Having a child can be a wonderful experience, that is guaranteed to change your life. For both women and men, starting a family is akin to stepping into the great unknown. With a new arrival comes the promise of adventure, excitement, and challenges of the likes you’ve never faced before. As well as the love and joy that can come with having a baby, many parents undergo negative and overwhelming emotions. Some even fall victim to postpartum depression.
Postpartum depression has long been associated almost entirely with women, with NHS statistics revealing that around 10 to 15 per cent of new mothers are affected. However, men can also suffer from this condition, and often go through the pain of postpartum depression silent and unsupported. This is largely due to the stigma surrounding men’s mental health conditions and the impact of toxic masculinity.
During lockdown in the UK, concerns about postpartum depression, along with other mental health issues, have become more urgent than ever. Many new parents rely on their social circles, their families, and the routine of their jobs to help battle feelings of depression. Without these support systems in place, more new dads than ever will be feeling alone and isolated. With this in mind, let’s explore the ins and outs of paternal postpartum depression (otherwise known as PPD) and tackle the taboo.
What is Paternal Postpartum Depression?
PPD is real and it is affecting men everywhere. One report from the American Medical Association revealed that 10 per cent of men worldwide showed signs of depression during the first trimester of their partner’s pregnancy, and a shocking 26 per cent during the three to six-month period after the baby’s arrival.
The experience of PPD is also intrinsically linked to the mother’s experience, with one report revealing that half of men who have partners experiencing postnatal depression will go on to develop it themselves. However, there are many other potential causes. The mother’s postpartum depression is usually triggered by hormonal fluctuation, and some studies have proven that men’s hormones act in a similar way. A decrease in testosterone, paired with a surge in oestrogen and prolactin cause some men to experience mood swings, anxiety, nausea, and weight gain.
Evolutionary scientists have hypothesized that this unusual fluctuation in hormone levels is nature’s way of making sure that the father stays with the mother and the baby. Though, of course, PPD manifests itself in diverse ways, and can often have the complete opposite effect.
The sleep deprivation which most new parents are likely familiar with can also play a part in causing PPD. Extreme sleep deprivation can trigger neurochemical changes in the brain. These changes, in turn, can contribute to the hormonal fluctuations.
What are the symptoms of Paternal Postpartum Depression?
Postpartum Depression can manifest itself in different ways, and men often experience different symptoms to women. The most common symptoms in men include:
- Increased anger
- Frustration and irritability
- Significant weight gain or loss
- Shutting off from family and friends
- High levels of stress
- Impulsive behaviour
- Feeling upset and crying for no reason
PPD might show itself differently in each person. For example, many men who are suffering choose to up their hours at work as a distraction and an attempt to channel their frustration into something else. In many cases, toxic masculinity gets in the way of men being able to properly express their feelings, so they bottle up their PPD and try to ignore it by keeping busy in other ways or, in some cases, turning to alcohol and drugs.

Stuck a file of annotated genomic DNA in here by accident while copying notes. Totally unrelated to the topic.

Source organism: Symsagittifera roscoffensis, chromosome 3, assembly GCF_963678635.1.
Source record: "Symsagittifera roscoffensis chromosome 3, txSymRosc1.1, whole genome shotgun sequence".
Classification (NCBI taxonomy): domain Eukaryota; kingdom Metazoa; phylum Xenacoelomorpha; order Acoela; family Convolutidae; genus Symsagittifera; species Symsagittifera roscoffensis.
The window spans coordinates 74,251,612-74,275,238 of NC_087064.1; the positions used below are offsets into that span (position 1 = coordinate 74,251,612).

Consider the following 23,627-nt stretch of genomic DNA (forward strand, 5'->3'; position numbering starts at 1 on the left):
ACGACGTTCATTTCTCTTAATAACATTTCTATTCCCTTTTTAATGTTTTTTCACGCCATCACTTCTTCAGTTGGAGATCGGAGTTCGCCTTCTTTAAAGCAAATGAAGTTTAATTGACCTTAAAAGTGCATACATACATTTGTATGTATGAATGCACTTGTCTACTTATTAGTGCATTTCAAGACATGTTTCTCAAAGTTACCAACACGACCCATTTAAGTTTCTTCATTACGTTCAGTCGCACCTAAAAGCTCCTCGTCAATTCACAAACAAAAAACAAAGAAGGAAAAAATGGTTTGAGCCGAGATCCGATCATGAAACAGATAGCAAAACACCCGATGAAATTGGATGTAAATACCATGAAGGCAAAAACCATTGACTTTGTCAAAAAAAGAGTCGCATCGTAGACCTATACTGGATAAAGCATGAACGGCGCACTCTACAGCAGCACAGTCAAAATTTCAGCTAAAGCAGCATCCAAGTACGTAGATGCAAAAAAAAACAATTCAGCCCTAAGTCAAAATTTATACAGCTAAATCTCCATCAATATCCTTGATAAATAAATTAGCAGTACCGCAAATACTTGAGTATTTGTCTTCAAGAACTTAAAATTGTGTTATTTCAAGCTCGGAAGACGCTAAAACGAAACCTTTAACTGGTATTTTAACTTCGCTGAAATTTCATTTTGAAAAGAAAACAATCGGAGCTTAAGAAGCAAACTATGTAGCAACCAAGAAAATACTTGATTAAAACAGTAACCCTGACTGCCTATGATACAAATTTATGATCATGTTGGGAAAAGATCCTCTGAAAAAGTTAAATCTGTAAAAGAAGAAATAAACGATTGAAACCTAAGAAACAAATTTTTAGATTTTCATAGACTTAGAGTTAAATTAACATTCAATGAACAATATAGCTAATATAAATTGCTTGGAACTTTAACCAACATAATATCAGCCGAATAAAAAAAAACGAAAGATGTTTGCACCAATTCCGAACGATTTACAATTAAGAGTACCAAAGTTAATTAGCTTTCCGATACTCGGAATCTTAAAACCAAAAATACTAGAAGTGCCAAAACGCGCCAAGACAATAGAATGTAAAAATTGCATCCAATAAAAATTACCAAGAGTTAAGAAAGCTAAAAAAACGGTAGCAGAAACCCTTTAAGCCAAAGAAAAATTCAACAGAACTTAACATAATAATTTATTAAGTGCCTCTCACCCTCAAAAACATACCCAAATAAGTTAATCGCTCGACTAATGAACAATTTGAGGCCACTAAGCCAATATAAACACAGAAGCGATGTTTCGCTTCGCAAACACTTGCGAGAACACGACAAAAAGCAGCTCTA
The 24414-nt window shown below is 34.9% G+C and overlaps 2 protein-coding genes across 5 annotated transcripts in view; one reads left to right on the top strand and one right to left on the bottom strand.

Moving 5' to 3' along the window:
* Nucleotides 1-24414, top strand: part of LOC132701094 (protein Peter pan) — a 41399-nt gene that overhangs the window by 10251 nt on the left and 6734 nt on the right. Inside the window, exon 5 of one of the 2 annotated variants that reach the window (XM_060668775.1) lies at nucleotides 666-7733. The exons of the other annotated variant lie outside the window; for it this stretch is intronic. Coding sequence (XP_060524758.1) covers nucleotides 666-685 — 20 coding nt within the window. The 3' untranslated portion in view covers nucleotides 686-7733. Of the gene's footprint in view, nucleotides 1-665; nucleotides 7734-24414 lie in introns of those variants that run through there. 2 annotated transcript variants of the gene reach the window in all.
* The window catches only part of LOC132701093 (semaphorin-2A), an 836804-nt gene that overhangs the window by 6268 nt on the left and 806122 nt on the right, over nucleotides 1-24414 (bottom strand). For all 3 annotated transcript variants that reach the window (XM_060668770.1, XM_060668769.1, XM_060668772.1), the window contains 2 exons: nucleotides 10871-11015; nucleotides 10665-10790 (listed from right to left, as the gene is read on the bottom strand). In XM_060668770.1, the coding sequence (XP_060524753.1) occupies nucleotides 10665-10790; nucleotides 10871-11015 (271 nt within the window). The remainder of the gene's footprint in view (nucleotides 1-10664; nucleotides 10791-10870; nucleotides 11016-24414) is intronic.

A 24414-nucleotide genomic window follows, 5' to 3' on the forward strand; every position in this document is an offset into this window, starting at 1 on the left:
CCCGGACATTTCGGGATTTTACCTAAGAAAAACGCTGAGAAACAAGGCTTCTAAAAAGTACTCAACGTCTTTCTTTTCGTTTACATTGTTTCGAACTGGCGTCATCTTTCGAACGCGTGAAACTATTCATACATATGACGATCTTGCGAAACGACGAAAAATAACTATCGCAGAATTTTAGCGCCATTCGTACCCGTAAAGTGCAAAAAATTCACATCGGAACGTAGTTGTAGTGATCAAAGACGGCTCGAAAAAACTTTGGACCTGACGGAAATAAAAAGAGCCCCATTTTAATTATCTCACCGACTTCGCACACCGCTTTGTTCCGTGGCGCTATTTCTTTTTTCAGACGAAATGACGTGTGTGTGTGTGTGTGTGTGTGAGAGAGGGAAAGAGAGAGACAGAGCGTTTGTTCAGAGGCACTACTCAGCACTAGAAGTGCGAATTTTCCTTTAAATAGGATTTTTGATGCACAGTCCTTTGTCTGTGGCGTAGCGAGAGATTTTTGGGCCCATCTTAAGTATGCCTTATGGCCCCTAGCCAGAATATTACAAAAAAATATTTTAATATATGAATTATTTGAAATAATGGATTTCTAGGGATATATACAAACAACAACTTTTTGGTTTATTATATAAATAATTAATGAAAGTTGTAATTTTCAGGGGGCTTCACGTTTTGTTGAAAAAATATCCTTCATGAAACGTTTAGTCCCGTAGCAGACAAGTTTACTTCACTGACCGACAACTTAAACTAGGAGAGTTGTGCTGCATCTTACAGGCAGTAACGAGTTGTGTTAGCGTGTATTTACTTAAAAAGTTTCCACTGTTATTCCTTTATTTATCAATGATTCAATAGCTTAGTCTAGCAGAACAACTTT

Battling the Stigma
The best way to combat PPD is to demolish the taboo and give more men a platform to talk about their feelings, shame-free. The societal demand for men to be stoic and strong often leads to devastating results. Doctor Will Courtenay, author of Dying to be Men, argued that “men need to recognise that depression is a medical condition; it’s not a weakness of character. For a man to admit he’s depressed isn’t unmanly or admitting defeat. It’s taking charge of his life.”
Admitting feelings of PPD is the first step and reaching out to loved ones to ask for support is fundamental. Charities such as Mind UK offer many resources about going through depression and multiple helplines are available (listed here). There has also been a bigger push over recent years to start screening fathers for postpartum anxiety and depression and channelling more resources into detecting the symptoms early.
In conversation with the Guardian, Mark Williams, 44 described his PPD concerns that “a dad with postnatal depression comes across as a bad dad,” he went on to describe his experience about the taboo subject: “I’m from a mining community. We never talked about mental health. I was one of those people who would say: ‘Depression? There’s always someone worse off!’”
Conversations like this one will also help soon-to-be dads know what to expect. The more prepared men are about the reality of fatherhood, the better equipped they will be to cope with their own mental health and help to support that of their partner. Preparation is key, both mentally and practically. Many dads like Mark admitted to feeling stressed and anxious about the actual birth of their child, but if you read up as much as possible, prepare a hospital bag checklist and know what to expect, you’ll be able to provide a greater level of support to your partner and new-born child.
Clearly, more must be done to normalise this experience and allow men to come to terms with their suffering rather than turning to obsessive working or substance abuse. Spreading the word about PPD will be instrumental in improving the mental health of fathers everywhere, so start having these hard discussions, and tackling the taboo of paternal postpartum depression.